Canon wants to redefine VR with its 5K headset

Not content with building a bonkers 250-megapixel camera, Canon is teasing an entry into the virtual-reality game with a 5K prototype headset, shown off at its annual Canon Expo in New York City.

Canon wants to redefine VR with its 5K headset

Instead of being a games-focused head-mounted display like the HTC Vive, Sony’s Project Morpheus or Facebook’s Oculus Rift, Canon’s VR display is held in the hands and is primarily aimed at immersive video and photography. Pitched as a “360-degree flexible video experience”, Canon’s device is equipped with two 5.5in 2560 x 1440 pixel screens and offers a 120-degree field of vision. According to Popular Science, who had hands-on with the device, Canon recorded all video footage at an absurd 56,000 x 28,000 resolution.

Interestingly, Canon’s VR viewer used video footage instead of a computer-generated image to show what it’s capable of. Not only does this show Canon’s interest in VR as a new medium for video and photography, but it also indicates an interest in developing devices capable of capturing VR-ready scenes – a little bit like Nokia’s Ozo.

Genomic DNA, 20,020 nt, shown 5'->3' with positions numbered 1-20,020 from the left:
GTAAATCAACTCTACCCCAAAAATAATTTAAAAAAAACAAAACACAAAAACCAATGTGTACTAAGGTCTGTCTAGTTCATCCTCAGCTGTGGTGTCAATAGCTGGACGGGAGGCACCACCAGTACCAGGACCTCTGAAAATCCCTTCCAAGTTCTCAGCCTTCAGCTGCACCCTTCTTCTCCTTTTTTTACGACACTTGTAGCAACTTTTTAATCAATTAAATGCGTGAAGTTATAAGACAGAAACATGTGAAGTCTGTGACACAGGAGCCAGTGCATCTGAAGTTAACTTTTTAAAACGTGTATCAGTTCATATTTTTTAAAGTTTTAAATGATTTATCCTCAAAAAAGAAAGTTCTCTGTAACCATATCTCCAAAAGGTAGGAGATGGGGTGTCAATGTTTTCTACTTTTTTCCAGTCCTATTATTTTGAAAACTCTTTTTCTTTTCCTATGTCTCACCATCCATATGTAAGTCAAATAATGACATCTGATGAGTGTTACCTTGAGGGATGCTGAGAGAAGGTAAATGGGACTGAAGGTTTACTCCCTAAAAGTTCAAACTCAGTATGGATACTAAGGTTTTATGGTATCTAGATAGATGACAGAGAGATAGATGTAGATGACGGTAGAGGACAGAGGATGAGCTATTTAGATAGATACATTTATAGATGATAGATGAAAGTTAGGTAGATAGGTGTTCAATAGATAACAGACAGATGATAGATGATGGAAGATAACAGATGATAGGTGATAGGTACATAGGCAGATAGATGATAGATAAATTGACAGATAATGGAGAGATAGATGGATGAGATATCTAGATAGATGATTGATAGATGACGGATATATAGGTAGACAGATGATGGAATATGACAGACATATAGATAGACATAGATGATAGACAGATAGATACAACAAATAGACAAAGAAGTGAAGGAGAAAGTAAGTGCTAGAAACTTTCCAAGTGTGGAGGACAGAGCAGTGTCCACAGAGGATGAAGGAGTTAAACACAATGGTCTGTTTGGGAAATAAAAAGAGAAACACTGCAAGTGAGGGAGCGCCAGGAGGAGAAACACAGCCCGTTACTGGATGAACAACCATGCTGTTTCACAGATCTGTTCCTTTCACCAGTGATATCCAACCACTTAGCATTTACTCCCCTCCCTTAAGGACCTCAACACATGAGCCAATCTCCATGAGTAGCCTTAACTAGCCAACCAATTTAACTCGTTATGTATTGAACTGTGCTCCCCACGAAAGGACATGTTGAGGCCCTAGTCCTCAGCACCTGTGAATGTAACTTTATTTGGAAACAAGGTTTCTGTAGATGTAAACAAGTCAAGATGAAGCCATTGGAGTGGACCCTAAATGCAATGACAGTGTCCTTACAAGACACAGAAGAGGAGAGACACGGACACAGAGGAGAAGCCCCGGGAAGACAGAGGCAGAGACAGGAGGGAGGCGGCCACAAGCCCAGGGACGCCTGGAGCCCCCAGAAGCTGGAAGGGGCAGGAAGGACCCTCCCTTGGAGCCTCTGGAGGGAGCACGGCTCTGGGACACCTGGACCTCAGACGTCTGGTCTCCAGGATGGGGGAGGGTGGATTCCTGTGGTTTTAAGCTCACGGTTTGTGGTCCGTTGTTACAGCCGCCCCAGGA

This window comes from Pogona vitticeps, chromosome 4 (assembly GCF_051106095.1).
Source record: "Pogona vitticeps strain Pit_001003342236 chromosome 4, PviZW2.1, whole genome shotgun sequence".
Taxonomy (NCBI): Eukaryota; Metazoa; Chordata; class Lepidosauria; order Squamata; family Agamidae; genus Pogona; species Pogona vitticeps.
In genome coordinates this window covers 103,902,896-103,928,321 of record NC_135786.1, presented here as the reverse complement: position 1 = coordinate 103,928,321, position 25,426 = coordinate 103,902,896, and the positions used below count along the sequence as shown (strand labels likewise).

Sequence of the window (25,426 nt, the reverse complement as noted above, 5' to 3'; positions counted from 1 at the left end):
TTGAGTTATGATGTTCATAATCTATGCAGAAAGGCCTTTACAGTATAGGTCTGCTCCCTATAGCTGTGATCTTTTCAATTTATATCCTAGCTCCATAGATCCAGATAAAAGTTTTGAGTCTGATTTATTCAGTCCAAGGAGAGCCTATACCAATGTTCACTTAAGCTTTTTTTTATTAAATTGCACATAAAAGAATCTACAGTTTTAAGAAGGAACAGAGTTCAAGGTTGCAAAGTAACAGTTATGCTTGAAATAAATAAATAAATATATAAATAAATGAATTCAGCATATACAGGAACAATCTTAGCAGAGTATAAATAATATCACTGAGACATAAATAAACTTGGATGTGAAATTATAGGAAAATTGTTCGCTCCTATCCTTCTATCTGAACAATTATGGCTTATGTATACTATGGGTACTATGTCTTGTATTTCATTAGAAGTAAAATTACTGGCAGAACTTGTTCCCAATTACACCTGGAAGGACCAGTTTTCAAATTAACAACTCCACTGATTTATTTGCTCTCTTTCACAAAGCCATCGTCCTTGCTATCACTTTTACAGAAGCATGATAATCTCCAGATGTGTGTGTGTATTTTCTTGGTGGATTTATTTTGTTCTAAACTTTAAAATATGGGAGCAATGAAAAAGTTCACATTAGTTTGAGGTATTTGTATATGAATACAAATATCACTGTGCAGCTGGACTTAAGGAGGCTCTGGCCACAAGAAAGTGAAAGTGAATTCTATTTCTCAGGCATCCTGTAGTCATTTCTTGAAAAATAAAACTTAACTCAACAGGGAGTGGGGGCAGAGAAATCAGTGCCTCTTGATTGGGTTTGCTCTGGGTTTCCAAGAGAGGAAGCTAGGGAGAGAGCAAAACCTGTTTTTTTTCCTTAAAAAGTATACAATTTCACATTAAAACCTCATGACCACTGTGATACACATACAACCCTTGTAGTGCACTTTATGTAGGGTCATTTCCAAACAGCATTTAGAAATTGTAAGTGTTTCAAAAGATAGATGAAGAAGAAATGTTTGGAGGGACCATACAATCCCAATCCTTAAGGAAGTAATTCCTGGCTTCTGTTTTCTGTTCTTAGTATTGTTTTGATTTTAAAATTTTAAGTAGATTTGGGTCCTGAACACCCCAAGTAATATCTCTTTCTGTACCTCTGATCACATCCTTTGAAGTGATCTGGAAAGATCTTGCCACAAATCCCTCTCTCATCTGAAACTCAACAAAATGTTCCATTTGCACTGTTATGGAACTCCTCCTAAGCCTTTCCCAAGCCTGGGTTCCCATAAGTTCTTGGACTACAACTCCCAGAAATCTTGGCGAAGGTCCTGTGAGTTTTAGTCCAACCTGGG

Canon wants to redefine VR with its 5K headset  - camera array

Canon built two ways to capture the scenes in its demo. One used a 24-camera array of its VIXIA mini X camcorders to capture the scenes and audio, while another used an arrangement of seven 6D cameras to capture the scene.

The finished product, both in terms of the capturing rigs and the headset itself, is still a long way off from commercial release. A finished version could end up being head-mounted, but as Canon sees its headset working best in education and military situations before mass-market consumer adoption, it’s likely they’ll cater to what works best for those markets first.

While it’s always great to see another entrant into the VR industry, Canon’s appearance in the space is tantalisingly different to what we’ve seen before. Perhaps, in time, VR movies and trailers like Warcraft’s will become far more commonplace than before. After all, you can’t have a VR revolution if all it’s capable of doing is playing some games.

Images – Popular Science, Twitter

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